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Intergluteal cleft

Recommended video: Body surface anatomy [29:07]
Body surface anatomy seen anteriorly and posteriorly.

The intergluteal cleft is a surface anatomy landmark of the pelvis and lower limb. It is the deep furrow or groove that lies between the two gluteal regions (commonly known as the buttocks). It extends from sacral level S3 or S4 and ends just inferior to the apex of the sacrum, at the level of the anus.

The superior tip of the intergluteal cleft forms the apex of the sacral triangle, another cutaneous surface anatomy landmark. The cleft also forms the posterior boundary of the perineum. The sacrum, sacral hiatus and the coccyx can all be palpated in the intergluteal cleft. The region is innervated with cutaneous sensation by the medial cluneal nerves (S1-S3 spinal levels).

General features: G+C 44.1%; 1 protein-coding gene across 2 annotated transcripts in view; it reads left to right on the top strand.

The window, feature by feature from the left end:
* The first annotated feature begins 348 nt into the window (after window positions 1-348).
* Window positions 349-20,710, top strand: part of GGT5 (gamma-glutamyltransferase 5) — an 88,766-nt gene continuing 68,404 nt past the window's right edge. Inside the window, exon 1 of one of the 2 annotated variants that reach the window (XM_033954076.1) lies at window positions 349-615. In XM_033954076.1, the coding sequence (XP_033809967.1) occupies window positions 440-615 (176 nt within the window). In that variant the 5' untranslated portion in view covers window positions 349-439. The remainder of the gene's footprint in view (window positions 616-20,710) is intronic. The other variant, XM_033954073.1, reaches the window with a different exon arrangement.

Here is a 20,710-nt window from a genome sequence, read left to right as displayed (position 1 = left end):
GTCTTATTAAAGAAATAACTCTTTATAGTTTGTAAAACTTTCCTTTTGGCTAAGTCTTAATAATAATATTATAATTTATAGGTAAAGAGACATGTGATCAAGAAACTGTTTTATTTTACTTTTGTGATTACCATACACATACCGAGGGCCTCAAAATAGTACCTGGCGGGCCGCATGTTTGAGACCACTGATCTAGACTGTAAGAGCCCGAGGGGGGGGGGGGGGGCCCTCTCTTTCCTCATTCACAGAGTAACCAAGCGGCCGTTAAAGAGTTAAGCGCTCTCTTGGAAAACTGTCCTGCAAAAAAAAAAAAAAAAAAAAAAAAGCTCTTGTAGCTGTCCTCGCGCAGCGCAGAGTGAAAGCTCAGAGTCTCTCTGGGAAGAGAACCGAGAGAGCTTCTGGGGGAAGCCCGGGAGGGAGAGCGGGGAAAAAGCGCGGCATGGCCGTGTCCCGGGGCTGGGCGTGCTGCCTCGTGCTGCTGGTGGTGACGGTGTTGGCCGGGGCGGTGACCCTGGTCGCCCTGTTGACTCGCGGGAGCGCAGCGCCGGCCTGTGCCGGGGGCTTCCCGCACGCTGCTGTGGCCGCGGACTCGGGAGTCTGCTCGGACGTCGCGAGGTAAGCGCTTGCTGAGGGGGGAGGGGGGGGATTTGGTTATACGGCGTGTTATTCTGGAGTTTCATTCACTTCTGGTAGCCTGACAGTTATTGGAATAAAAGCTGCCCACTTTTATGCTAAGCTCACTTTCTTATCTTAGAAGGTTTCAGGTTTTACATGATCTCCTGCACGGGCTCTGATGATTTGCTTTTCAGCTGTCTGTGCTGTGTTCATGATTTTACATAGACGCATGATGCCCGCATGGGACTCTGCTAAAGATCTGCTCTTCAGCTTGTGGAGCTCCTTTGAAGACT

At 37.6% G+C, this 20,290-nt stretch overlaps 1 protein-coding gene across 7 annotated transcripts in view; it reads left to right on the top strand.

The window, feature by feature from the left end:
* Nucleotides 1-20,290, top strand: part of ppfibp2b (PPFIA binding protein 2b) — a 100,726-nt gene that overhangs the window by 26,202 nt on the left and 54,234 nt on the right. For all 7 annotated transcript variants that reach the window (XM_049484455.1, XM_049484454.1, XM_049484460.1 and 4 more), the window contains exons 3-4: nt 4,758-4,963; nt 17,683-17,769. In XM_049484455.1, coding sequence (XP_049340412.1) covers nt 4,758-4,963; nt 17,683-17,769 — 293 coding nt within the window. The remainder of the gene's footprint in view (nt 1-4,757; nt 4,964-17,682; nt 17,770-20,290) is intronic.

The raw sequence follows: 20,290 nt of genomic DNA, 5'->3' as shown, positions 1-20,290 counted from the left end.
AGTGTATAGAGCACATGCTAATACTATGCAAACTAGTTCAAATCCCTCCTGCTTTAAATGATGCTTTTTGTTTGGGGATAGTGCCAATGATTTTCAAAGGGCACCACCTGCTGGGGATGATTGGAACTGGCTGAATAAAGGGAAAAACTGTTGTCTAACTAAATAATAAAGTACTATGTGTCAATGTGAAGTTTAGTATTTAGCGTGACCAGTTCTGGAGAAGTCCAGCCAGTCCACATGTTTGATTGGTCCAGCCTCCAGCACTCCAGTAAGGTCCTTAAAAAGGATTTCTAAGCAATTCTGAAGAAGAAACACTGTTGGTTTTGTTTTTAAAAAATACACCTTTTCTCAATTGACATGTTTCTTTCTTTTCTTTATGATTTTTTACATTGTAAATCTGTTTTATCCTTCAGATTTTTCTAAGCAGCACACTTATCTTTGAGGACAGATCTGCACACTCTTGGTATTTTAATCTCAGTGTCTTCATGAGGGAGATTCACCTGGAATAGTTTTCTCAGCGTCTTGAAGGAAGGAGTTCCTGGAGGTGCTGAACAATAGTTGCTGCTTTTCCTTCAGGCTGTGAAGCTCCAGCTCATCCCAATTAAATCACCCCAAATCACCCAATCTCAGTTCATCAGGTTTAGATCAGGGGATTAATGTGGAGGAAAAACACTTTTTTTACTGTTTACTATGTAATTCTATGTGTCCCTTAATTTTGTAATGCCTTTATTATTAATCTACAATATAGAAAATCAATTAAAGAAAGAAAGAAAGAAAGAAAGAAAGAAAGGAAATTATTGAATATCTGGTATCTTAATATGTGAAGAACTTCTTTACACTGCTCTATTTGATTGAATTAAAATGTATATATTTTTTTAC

Terminology English: Intergluteal cleft
Latin: Crena intergluteal
Synonym: Natal cleft
Definition Deep groove lying between the two buttocks. Extends from the 3rd or 4th sacral vertebrae to the anus.

Quiz yourself on the regions of the back and buttocks.

Learn more about basic surface anatomy with this study unit:

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